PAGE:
Since, in Magic, strategy often can be simplified and categorized by the concept of "role," thinking about role is a useful and focused way of thinking about strategy. Many decks, however, have more nuanced roles that shift from beatdown to control and back to beatdown, depending on the match-up. For example, in some match-ups, the proper role for Illusions-Donate is control. In others, the proper role is beatdown (combo). The determination of which role is proper is based upon which role maximizes the deck's chances of winning.

To summarize, strategy is a plan or role you assume. It is often characterized broadly as "beatdown" or "control" or more precisely as aggro, aggro-control, combo, and control, among others. We have talked about how short-term thinking is important and we have talked about how long-term thinking is often about considering what is in your deck. Strategic thinking adds one additional layer: it takes into consideration what your opponent is playing. What your opponent is playing becomes a critical element in figuring out what role you should assume. The example of Illusions-Donate has made this clear.

We have come a long way from playing blackjack, to being a forward thinker, and finally to being a strategic thinker.

The next time you come to a situation where you aren't sure which play is correct, stop and think about the contents in your deck, what's in your hand, and which role is proper for this match based on what you think you are facing. Thinking strategically will more than likely help you reach a good decision. It will help you formulate a plan. It will force you to synergize your tactical plays with each other and in the process maximize your chances for winning.

I have an example from Vintage where I faced a difficult choice that benefited significantly from thinking strategically. It made the difference between winning and losing the game. I apologize in advance if these cards are foreign to you.

I was playing mono-blue control and my opponent was playing a very fast blue-based Gifts Ungiven control deck called "Short bus Severance Belcher" (SSB). SSB wins by playing Tinker or Yawgmoth's Will, which is usually found via Gifts Ungiven. I had won game one and we moved on to game two.

My opening hand was as follows:

Library of Alexandria, Force of Will, Ophidian, Island, Mox Pearl, Mana Leak, Counterspell
Library of Alexandria, Force of Will, Ophidian, Island, Mox Pearl, Mana Leak, Counterspell

Before I describe the scenario, just looking at this hand, what seem to be the strong lines of play?

Since I was on the draw, turn one Library of Alexandria is always an amazing play and will lead to a strong start. If I fear a spell on turn one, I can drop Mox Pearl, Island and play Mana Leak and Force of Will to protect against it. Shortly thereafter, I can play an Ophidian and hopefully seal up the game.

My opponent was on the play and he went:

Turn One:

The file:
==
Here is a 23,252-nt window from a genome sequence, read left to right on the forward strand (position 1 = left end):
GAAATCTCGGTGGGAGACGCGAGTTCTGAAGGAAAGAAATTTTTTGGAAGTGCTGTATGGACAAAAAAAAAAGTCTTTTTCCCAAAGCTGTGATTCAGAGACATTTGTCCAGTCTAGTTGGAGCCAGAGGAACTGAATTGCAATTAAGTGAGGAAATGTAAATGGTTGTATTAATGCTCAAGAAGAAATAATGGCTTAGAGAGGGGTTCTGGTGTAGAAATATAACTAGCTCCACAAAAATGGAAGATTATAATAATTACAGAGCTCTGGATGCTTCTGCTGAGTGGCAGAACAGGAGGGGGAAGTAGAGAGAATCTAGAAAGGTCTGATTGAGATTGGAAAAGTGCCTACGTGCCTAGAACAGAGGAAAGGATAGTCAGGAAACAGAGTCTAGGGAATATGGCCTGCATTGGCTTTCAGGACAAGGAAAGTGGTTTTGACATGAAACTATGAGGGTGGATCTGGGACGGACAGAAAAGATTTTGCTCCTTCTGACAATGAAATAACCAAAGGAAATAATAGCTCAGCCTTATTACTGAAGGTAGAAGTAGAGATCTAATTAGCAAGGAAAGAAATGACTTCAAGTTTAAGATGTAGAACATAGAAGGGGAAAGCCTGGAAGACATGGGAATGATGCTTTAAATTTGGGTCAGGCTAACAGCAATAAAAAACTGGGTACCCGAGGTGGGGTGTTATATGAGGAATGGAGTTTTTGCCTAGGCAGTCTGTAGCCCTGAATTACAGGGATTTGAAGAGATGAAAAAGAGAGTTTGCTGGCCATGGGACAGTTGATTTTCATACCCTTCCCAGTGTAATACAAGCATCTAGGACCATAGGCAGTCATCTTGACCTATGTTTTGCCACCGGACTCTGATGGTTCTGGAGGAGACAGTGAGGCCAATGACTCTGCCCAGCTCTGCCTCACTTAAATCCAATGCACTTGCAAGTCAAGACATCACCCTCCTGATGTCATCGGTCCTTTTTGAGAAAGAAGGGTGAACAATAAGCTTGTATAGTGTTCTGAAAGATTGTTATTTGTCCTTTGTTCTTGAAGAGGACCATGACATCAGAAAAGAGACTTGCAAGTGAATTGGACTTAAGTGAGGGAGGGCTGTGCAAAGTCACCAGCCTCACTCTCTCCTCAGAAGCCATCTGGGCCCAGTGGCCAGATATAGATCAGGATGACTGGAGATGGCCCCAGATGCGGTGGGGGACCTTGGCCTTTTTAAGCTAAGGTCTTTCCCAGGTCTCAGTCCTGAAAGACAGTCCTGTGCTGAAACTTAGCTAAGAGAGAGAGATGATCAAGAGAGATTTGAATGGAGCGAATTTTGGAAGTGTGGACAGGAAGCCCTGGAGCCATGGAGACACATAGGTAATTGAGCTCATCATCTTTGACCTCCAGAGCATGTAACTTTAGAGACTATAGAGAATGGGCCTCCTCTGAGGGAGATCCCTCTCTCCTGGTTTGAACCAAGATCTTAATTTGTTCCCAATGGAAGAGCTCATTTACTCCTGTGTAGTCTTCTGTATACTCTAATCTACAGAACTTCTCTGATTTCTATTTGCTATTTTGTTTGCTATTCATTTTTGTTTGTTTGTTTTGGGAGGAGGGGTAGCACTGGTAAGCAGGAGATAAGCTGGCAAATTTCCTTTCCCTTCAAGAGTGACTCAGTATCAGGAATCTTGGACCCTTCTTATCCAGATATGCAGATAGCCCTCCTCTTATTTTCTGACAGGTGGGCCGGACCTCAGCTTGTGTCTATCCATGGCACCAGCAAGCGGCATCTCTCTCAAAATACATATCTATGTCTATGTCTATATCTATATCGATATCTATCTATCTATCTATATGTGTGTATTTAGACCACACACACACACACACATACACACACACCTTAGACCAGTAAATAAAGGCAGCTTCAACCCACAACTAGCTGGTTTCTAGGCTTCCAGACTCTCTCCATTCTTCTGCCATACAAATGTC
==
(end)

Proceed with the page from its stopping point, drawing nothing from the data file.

Island, Lotus Petal.

He tapped the land to play Ancestral Recall. In Vintage, Ancestral Recall is not a card you want to let resolve. It lets your opponent get very far ahead and a mono-blue control deck like the one I was playing may be unable to control the flow of threats if Ancestral resolves. It is also possible that he has Red Elemental Blast in hand since it is game two and he has Lotus Petal in play to cast it.

Before looking at the hand, what would you say the proper role for mono-blue control is in the combo-control match?

The proper role for mono-blue is almost always "control." If I have threats like Energy Flux and Back to Basics against an artifact deck, then my game plan can become trying to get those into play – a "beatdown" strategy of sorts. Similarly, if I can force Ophidian into play, I can become the beatdown player for the moment and then use Ophidian to maintain control of the game.

Based upon what you know so far, what is the correct play and why?

The correct play is to let Ancestral Recall resolve.

Mono-Blue Control basically fears two cards from the opposing deck: Tinker and Yawgmoth's Will. If Tinker is played on turn one or two, it is probably going to resolve because they will have Force of Will to protect it. Tinker finds Darksteel Colossus in all likelihood and there is nothing mono-blue can do to stop that very easily.

If the mono-blue player can survive for two turns without Tinker being played, then the Library will win the game for the mono-blue player. If I let Ancestral resolve, I can play turn one Library of Alexandria and turn two Mox + Land to have both Mana Leak and Force of Will up.

However, if the mono-blue player focuses on the fact that Ancestral Recall is a really powerful card that should probably be stopped, they will be making a short term tactical play that sacrifices the ability to use Library of Alexandria – with no assurance that it will actually prevent the Ancestral Recall from resolving.

By realizing that playing control, playing turn one Library and turn two Mox, Island will win the game if the mono-blue player can survive to that point, you will see that countering the Ancestral Recall is the wrong play because it doesn't fit into the deck's best plan for winning in that game. You've moved from looking at a short term question ("Is Ancestral Recall good enough to fight against?") to long-term, strategic thinking ("What's the best long term plan, based on how I see this match-up and the cards I currently have?").